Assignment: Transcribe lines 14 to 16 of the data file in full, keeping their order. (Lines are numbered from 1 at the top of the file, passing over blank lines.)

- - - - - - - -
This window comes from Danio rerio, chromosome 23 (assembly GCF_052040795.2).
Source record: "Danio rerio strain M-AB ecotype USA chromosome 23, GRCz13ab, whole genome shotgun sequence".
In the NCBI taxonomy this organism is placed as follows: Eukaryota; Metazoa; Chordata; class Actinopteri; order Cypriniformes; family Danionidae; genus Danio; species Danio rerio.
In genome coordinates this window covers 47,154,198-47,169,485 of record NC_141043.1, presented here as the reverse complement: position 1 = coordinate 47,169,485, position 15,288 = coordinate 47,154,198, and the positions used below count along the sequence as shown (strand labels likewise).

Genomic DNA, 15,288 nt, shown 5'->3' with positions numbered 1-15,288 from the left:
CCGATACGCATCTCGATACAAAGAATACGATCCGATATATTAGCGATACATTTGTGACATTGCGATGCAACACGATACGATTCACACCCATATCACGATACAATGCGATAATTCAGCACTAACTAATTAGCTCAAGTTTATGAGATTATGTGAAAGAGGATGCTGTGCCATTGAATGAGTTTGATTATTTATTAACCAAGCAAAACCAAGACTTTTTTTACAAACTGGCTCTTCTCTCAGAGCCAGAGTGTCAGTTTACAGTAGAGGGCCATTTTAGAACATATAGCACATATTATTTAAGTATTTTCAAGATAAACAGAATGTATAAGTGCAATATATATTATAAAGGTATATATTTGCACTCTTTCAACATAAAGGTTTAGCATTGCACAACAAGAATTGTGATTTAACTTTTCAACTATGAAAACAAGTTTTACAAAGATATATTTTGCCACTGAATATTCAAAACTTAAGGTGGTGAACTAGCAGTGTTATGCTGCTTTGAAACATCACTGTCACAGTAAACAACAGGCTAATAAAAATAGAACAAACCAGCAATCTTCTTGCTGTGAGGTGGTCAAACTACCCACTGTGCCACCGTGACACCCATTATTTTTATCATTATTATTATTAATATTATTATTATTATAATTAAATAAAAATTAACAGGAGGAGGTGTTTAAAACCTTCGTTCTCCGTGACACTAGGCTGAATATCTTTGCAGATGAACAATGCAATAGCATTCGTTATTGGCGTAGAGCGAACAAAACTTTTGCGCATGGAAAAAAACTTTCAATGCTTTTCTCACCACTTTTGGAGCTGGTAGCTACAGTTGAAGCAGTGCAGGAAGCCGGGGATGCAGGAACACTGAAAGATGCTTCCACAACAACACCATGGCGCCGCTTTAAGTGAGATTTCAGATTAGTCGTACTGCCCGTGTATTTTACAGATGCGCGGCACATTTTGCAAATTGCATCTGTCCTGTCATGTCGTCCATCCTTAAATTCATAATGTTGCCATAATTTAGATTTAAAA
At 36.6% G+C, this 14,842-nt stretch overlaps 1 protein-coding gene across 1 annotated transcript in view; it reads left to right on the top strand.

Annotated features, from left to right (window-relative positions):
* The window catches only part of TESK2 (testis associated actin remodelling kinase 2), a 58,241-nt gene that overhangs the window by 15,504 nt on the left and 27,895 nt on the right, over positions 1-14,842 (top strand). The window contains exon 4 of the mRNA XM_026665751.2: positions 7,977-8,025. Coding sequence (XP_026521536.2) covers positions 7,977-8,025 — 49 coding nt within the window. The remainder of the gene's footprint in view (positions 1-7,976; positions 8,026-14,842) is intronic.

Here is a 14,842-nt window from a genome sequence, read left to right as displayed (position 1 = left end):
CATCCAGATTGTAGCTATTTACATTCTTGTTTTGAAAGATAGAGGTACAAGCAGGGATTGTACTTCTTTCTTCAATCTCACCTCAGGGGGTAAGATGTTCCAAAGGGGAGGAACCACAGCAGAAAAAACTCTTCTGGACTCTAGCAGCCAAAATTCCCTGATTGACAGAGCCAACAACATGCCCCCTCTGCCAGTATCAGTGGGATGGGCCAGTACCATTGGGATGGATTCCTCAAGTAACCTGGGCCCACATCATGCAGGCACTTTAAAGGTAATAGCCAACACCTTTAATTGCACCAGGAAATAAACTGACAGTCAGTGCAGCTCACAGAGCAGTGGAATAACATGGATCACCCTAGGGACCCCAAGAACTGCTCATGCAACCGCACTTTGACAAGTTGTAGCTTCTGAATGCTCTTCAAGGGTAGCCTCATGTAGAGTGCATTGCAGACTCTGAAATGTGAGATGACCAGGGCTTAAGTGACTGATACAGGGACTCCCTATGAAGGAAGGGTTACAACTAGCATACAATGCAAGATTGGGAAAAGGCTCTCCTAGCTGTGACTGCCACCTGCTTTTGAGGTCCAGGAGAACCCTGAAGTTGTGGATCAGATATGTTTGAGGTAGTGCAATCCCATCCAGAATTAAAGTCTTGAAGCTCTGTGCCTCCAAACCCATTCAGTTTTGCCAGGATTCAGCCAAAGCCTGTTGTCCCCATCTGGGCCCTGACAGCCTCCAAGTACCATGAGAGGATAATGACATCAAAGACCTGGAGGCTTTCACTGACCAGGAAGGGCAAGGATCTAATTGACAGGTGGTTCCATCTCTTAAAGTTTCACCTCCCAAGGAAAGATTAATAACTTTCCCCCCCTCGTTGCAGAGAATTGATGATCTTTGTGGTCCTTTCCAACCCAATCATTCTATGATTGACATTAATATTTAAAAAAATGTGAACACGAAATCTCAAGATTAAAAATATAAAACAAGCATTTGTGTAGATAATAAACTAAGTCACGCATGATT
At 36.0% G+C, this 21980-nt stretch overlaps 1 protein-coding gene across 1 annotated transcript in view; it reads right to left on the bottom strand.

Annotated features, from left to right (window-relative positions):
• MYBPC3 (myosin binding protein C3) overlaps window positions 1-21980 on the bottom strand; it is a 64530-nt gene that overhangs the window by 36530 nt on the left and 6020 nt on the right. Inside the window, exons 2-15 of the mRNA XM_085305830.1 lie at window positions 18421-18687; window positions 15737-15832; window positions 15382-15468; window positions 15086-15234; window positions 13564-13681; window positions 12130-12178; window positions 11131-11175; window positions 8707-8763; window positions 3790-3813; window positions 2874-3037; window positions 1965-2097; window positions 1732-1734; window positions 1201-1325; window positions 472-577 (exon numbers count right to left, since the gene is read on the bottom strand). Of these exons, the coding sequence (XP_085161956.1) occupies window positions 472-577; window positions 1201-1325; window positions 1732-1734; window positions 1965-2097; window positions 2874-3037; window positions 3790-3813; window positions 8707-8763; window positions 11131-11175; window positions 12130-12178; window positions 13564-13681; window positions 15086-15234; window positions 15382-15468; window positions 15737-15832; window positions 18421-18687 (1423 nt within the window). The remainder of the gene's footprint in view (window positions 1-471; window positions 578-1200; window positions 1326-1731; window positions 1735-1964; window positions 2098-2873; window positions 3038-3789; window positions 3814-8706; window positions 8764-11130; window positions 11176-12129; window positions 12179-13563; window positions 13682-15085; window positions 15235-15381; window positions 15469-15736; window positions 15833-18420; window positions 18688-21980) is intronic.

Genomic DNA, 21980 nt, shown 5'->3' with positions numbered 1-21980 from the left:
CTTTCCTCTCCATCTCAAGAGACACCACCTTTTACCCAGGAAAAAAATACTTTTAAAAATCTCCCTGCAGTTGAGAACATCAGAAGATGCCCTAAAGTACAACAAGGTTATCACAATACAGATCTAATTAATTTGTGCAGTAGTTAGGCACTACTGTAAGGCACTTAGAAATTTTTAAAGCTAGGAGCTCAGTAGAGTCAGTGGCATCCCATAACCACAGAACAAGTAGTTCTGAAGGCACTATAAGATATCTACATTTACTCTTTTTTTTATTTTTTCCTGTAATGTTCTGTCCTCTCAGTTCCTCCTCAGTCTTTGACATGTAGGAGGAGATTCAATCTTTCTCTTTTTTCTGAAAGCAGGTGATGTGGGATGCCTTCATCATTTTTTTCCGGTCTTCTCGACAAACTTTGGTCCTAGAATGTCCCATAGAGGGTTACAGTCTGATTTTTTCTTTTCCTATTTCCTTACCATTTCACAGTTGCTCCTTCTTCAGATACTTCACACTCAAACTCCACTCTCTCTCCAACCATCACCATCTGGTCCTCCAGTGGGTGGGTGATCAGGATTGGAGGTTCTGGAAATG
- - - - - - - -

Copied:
• MYBPC3 (myosin binding protein C3) overlaps window positions 1-21980 on the bottom strand; it is a 64530-nt gene that overhangs the window by 36530 nt on the left and 6020 nt on the right. Inside the window, exons 2-15 of the mRNA XM_085305830.1 lie at window positions 18421-18687; window positions 15737-15832; window positions 15382-15468; window positions 15086-15234; window positions 13564-13681; window positions 12130-12178; window positions 11131-11175; window positions 8707-8763; window positions 3790-3813; window positions 2874-3037; window positions 1965-2097; window positions 1732-1734; window positions 1201-1325; window positions 472-577 (exon numbers count right to left, since the gene is read on the bottom strand). Of these exons, the coding sequence (XP_085161956.1) occupies window positions 472-577; window positions 1201-1325; window positions 1732-1734; window positions 1965-2097; window positions 2874-3037; window positions 3790-3813; window positions 8707-8763; window positions 11131-11175; window positions 12130-12178; window positions 13564-13681; window positions 15086-15234; window positions 15382-15468; window positions 15737-15832; window positions 18421-18687 (1423 nt within the window). The remainder of the gene's footprint in view (window positions 1-471; window positions 578-1200; window positions 1326-1731; window positions 1735-1964; window positions 2098-2873; window positions 3038-3789; window positions 3814-8706; window positions 8764-11130; window positions 11176-12129; window positions 12179-13563; window positions 13682-15085; window positions 15235-15381; window positions 15469-15736; window positions 15833-18420; window positions 18688-21980) is intronic.

Genomic DNA, 21980 nt, shown 5'->3' with positions numbered 1-21980 from the left:
CTTTCCTCTCCATCTCAAGAGACACCACCTTTTACCCAGGAAAAAAATACTTTTAAAAATCTCCCTGCAGTTGAGAACATCAGAAGATGCCCTAAAGTACAACAAGGTTATCACAATACAGATCTAATTAATTTGTGCAGTAGTTAGGCACTACTGTAAGGCACTTAGAAATTTTTAAAGCTAGGAGCTCAGTAGAGTCAGTGGCATCCCATAACCACAGAACAAGTAGTTCTGAAGGCACTATAAGATATCTACATTTACTCTTTTTTTTATTTTTTCCTGTAATGTTCTGTCCTCTCAGTTCCTCCTCAGTCTTTGACATGTAGGAGGAGATTCAATCTTTCTCTTTTTTCTGAAAGCAGGTGATGTGGGATGCCTTCATCATTTTTTTCCGGTCTTCTCGACAAACTTTGGTCCTAGAATGTCCCATAGAGGGTTACAGTCTGATTTTTTCTTTTCCTATTTCCTTACCATTTCACAGTTGCTCCTTCTTCAGATACTTCACACTCAAACTCCACTCTCTCTCCAACCATCACCATCTGGTCCTCCAGTGGGTGGGTGATCAGGATTGGAGGTTCTGGAAATG